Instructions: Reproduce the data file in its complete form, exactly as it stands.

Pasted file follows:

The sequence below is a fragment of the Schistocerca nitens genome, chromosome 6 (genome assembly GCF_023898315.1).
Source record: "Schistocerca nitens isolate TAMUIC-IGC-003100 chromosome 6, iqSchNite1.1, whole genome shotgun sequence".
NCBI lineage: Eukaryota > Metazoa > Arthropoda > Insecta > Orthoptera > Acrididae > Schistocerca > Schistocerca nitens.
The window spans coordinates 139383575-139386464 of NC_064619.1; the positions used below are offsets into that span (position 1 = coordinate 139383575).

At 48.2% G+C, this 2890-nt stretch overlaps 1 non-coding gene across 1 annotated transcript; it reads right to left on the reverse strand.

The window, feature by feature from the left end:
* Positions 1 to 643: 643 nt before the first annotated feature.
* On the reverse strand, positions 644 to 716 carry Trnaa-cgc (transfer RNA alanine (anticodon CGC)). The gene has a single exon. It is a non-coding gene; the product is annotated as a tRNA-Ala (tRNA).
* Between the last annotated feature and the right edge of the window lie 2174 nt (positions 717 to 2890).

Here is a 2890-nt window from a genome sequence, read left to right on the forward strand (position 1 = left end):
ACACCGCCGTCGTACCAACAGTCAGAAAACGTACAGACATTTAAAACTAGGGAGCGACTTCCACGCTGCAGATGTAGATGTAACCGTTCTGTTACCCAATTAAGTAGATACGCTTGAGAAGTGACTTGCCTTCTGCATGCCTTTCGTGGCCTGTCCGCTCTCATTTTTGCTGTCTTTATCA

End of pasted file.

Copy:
The sequence below is a fragment of the Schistocerca nitens genome, chromosome 6 (genome assembly GCF_023898315.1).
Source record: "Schistocerca nitens isolate TAMUIC-IGC-003100 chromosome 6, iqSchNite1.1, whole genome shotgun sequence".
NCBI lineage: Eukaryota > Metazoa > Arthropoda > Insecta > Orthoptera > Acrididae > Schistocerca > Schistocerca nitens.
The window spans coordinates 139383575-139386464 of NC_064619.1; the positions used below are offsets into that span (position 1 = coordinate 139383575).

At 48.2% G+C, this 2890-nt stretch overlaps 1 non-coding gene across 1 annotated transcript; it reads right to left on the reverse strand.

The window, feature by feature from the left end:
* Positions 1 to 643: 643 nt before the first annotated feature.
* On the reverse strand, positions 644 to 716 carry Trnaa-cgc (transfer RNA alanine (anticodon CGC)). The gene has a single exon. It is a non-coding gene; the product is annotated as a tRNA-Ala (tRNA).
* Between the last annotated feature and the right edge of the window lie 2174 nt (positions 717 to 2890).

Here is a 2890-nt window from a genome sequence, read left to right on the forward strand (position 1 = left end):
ACACCGCCGTCGTACCAACAGTCAGAAAACGTACAGACATTTAAAACTAGGGAGCGACTTCCACGCTGCAGATGTAGATGTAACCGTTCTGTTACCCAATTAAGTAGATACGCTTGAGAAGTGACTTGCCTTCTGCATGCCTTTCGTGGCCTGTCCGCTCTCATTTTTGCTGTCTTTATCA